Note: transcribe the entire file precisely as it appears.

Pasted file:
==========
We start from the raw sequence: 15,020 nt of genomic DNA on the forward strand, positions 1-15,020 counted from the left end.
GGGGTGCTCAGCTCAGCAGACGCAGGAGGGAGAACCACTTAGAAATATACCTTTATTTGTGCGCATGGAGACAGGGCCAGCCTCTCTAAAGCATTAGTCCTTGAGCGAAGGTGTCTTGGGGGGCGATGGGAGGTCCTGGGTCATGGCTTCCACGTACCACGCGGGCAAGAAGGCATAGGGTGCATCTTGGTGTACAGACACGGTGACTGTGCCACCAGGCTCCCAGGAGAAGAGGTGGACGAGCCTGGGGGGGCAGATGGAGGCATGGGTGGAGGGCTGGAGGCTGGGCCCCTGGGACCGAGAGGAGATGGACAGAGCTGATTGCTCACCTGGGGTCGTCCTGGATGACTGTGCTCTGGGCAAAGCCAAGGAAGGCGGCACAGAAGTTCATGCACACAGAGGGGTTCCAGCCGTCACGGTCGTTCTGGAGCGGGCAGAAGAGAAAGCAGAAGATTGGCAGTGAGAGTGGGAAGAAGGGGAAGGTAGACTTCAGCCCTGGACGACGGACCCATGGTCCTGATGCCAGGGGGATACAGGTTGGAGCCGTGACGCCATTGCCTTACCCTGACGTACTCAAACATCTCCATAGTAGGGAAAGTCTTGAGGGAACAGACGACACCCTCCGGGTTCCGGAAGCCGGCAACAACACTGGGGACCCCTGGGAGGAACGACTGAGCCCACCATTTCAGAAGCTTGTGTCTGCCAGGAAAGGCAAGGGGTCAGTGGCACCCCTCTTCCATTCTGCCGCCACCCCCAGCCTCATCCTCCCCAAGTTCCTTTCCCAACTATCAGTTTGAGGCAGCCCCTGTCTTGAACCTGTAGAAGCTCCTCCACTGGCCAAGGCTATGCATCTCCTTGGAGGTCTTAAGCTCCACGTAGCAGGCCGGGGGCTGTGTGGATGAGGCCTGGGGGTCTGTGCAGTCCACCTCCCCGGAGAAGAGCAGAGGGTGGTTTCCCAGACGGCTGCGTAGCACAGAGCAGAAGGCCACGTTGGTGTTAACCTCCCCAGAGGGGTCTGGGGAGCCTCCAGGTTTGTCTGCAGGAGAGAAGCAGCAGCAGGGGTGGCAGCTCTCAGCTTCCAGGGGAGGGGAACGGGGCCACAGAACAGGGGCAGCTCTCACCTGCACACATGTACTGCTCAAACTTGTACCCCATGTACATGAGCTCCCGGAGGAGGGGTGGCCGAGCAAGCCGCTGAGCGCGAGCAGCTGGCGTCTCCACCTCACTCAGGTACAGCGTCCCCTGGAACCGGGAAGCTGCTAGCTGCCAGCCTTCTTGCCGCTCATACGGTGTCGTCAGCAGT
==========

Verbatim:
We start from the raw sequence: 15,020 nt of genomic DNA on the forward strand, positions 1-15,020 counted from the left end.
GGGGTGCTCAGCTCAGCAGACGCAGGAGGGAGAACCACTTAGAAATATACCTTTATTTGTGCGCATGGAGACAGGGCCAGCCTCTCTAAAGCATTAGTCCTTGAGCGAAGGTGTCTTGGGGGGCGATGGGAGGTCCTGGGTCATGGCTTCCACGTACCACGCGGGCAAGAAGGCATAGGGTGCATCTTGGTGTACAGACACGGTGACTGTGCCACCAGGCTCCCAGGAGAAGAGGTGGACGAGCCTGGGGGGGCAGATGGAGGCATGGGTGGAGGGCTGGAGGCTGGGCCCCTGGGACCGAGAGGAGATGGACAGAGCTGATTGCTCACCTGGGGTCGTCCTGGATGACTGTGCTCTGGGCAAAGCCAAGGAAGGCGGCACAGAAGTTCATGCACACAGAGGGGTTCCAGCCGTCACGGTCGTTCTGGAGCGGGCAGAAGAGAAAGCAGAAGATTGGCAGTGAGAGTGGGAAGAAGGGGAAGGTAGACTTCAGCCCTGGACGACGGACCCATGGTCCTGATGCCAGGGGGATACAGGTTGGAGCCGTGACGCCATTGCCTTACCCTGACGTACTCAAACATCTCCATAGTAGGGAAAGTCTTGAGGGAACAGACGACACCCTCCGGGTTCCGGAAGCCGGCAACAACACTGGGGACCCCTGGGAGGAACGACTGAGCCCACCATTTCAGAAGCTTGTGTCTGCCAGGAAAGGCAAGGGGTCAGTGGCACCCCTCTTCCATTCTGCCGCCACCCCCAGCCTCATCCTCCCCAAGTTCCTTTCCCAACTATCAGTTTGAGGCAGCCCCTGTCTTGAACCTGTAGAAGCTCCTCCACTGGCCAAGGCTATGCATCTCCTTGGAGGTCTTAAGCTCCACGTAGCAGGCCGGGGGCTGTGTGGATGAGGCCTGGGGGTCTGTGCAGTCCACCTCCCCGGAGAAGAGCAGAGGGTGGTTTCCCAGACGGCTGCGTAGCACAGAGCAGAAGGCCACGTTGGTGTTAACCTCCCCAGAGGGGTCTGGGGAGCCTCCAGGTTTGTCTGCAGGAGAGAAGCAGCAGCAGGGGTGGCAGCTCTCAGCTTCCAGGGGAGGGGAACGGGGCCACAGAACAGGGGCAGCTCTCACCTGCACACATGTACTGCTCAAACTTGTACCCCATGTACATGAGCTCCCGGAGGAGGGGTGGCCGAGCAAGCCGCTGAGCGCGAGCAGCTGGCGTCTCCACCTCACTCAGGTACAGCGTCCCCTGGAACCGGGAAGCTGCTAGCTGCCAGCCTTCTTGCCGCTCATACGGTGTCGTCAGCAGT